Upper School implements new nutrition policies

As part of a new initiative to promote wellness among the student body, on January 30, Ransom Everglades made several changes to lunch at the Upper School campus, adding an organic salad bar and more whole grain options while removing sweetened beverages. In addition to the Dining Hall changes, the school began restricting students from buying snacks from the RE Bookstore during lunch and began limiting bake sales to before and after school.
The RE Bookstore posted an announcement to their Instagram story on January 26, advising students of this new policy. Dean of Student Activities and math teacher Ms. Laura Miller restated this announcement during the following Tuesday assembly, adding that it was for “the health and wellbeing of the students.” Murmurs began to amplify as students reflected on their own habits, expressing concern for their usual lunchtime routine.
These changes came at the recommendation of Wellness in the Schools, a nonprofit that has been advising RE on wellness and nutrition programming throughout the year. Chef Andrew Benson, the executive chef of the Harlem Children’s Zone and RE’s primary advisor from Wellness in the Schools, visited RE to observe and make recommendations on how to improve nutritional health for students. Benson observed that the options being presented to students “could be healthier” and “presented better, tastefully and visually.” His recommendations seek to catalyze the development of a wellness plan for RE that supports “nutrition, environment, mindfulness, sleep and physical activity,” he said, with the goal of eliminating processed foods and using more locally sourced products.
Mrs. Isis Perez-Gonzalez, RE’s Director of Counseling and Wellness Coordinator, said the rationale behind these changes is “to promote focus on wellness during lunch and reduce the amount of sugary items available on campus.”
“Sugar affects the mental performance of the brain, creating lack of focus, memory impairment and high stress levels,” Mrs. Perez-Gonzalez said. She also asserted that lunch “shouldn’t be a time to work or meet with teachers … It should be a time to eat and interact with friends.”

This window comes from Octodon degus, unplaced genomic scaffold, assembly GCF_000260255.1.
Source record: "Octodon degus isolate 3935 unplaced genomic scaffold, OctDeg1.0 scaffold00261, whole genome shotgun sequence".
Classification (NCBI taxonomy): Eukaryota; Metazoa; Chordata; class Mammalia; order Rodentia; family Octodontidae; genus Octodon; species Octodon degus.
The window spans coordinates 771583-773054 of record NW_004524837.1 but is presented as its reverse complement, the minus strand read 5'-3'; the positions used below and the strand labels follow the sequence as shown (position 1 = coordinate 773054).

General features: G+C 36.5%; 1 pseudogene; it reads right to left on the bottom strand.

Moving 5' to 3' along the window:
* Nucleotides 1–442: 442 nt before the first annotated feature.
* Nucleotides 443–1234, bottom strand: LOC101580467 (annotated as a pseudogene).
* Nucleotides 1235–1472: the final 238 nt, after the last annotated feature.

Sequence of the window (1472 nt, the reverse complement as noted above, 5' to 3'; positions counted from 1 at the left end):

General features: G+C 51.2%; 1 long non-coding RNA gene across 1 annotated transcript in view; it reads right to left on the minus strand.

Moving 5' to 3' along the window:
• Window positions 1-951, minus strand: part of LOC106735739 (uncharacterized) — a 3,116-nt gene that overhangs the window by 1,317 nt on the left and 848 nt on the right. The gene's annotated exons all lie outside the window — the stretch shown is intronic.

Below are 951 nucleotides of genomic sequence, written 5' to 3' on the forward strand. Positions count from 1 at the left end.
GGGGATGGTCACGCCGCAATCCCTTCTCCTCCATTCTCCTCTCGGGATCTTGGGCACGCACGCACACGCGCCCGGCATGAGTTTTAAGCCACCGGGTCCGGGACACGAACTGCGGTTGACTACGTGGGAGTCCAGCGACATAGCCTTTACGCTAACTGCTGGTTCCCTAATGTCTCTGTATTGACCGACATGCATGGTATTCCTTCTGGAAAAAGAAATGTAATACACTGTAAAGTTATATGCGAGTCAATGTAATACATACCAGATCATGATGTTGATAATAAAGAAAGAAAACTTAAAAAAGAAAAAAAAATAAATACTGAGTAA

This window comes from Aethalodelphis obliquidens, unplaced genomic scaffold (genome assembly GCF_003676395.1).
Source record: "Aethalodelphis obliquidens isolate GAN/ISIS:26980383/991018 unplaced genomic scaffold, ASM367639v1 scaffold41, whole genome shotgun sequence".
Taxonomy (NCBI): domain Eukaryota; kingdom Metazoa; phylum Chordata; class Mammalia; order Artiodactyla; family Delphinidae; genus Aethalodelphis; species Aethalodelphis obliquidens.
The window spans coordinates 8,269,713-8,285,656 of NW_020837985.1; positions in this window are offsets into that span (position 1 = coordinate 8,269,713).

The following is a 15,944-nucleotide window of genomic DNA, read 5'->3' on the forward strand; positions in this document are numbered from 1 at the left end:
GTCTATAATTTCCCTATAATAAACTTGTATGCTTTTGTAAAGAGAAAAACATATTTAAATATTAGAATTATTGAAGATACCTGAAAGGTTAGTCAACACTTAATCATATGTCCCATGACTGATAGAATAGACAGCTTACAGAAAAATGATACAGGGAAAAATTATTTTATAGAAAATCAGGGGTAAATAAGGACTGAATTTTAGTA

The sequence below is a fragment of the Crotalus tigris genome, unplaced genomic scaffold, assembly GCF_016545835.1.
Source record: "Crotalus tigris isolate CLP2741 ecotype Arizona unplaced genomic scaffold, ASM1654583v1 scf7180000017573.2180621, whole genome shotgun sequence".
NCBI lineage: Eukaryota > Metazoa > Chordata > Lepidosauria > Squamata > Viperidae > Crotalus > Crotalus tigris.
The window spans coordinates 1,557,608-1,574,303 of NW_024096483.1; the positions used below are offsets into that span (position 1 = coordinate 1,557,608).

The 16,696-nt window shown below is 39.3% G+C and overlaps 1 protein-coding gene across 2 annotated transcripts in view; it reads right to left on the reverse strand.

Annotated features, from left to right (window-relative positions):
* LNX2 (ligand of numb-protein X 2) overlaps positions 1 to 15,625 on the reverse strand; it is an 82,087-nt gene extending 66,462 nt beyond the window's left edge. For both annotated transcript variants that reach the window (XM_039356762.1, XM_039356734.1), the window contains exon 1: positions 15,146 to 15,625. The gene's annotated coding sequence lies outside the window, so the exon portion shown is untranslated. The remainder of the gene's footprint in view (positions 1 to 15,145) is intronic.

Mrs. Perez-Gonzalez said that students should feel motivated to express their recommendations and concerns as the school moves along this process, pointing to the addition of Greek yogurt, which was recommended by a student in a survey done last year.
Student reactions to the new policies were mixed. Leah Diamond ’24 does not see her lunch habits being affected, as she usually just eats the lunch provided. She said, however, that she could “see how some people might feel like they have less options.”
Emma Holtzman ’24 had a different perspective. “Since the bookstore’s been closed during lunch, I find myself feeling hungrier as the day goes on,” she said.
Other students pointed to previous years in which lunch options were more expansive due to a different schedule. In the view of Diana Gonzalez ’24, having one lunch block for every person on campus will inevitably lead to dissatisfaction. “We have so many people eating at once,” she said. “We need to have staggered lunches to have better quality and therefore healthier food.”
Mrs. Perez-Gonzalez noted that the Health and Wellness Board is open to feedback from students on how to make the food provided more accessible, and Chef Benson also encouraged students to take ownership of their nutrition education.
“In my perspective, learning how to take care of your health is as important as any subject taught in school,” he said.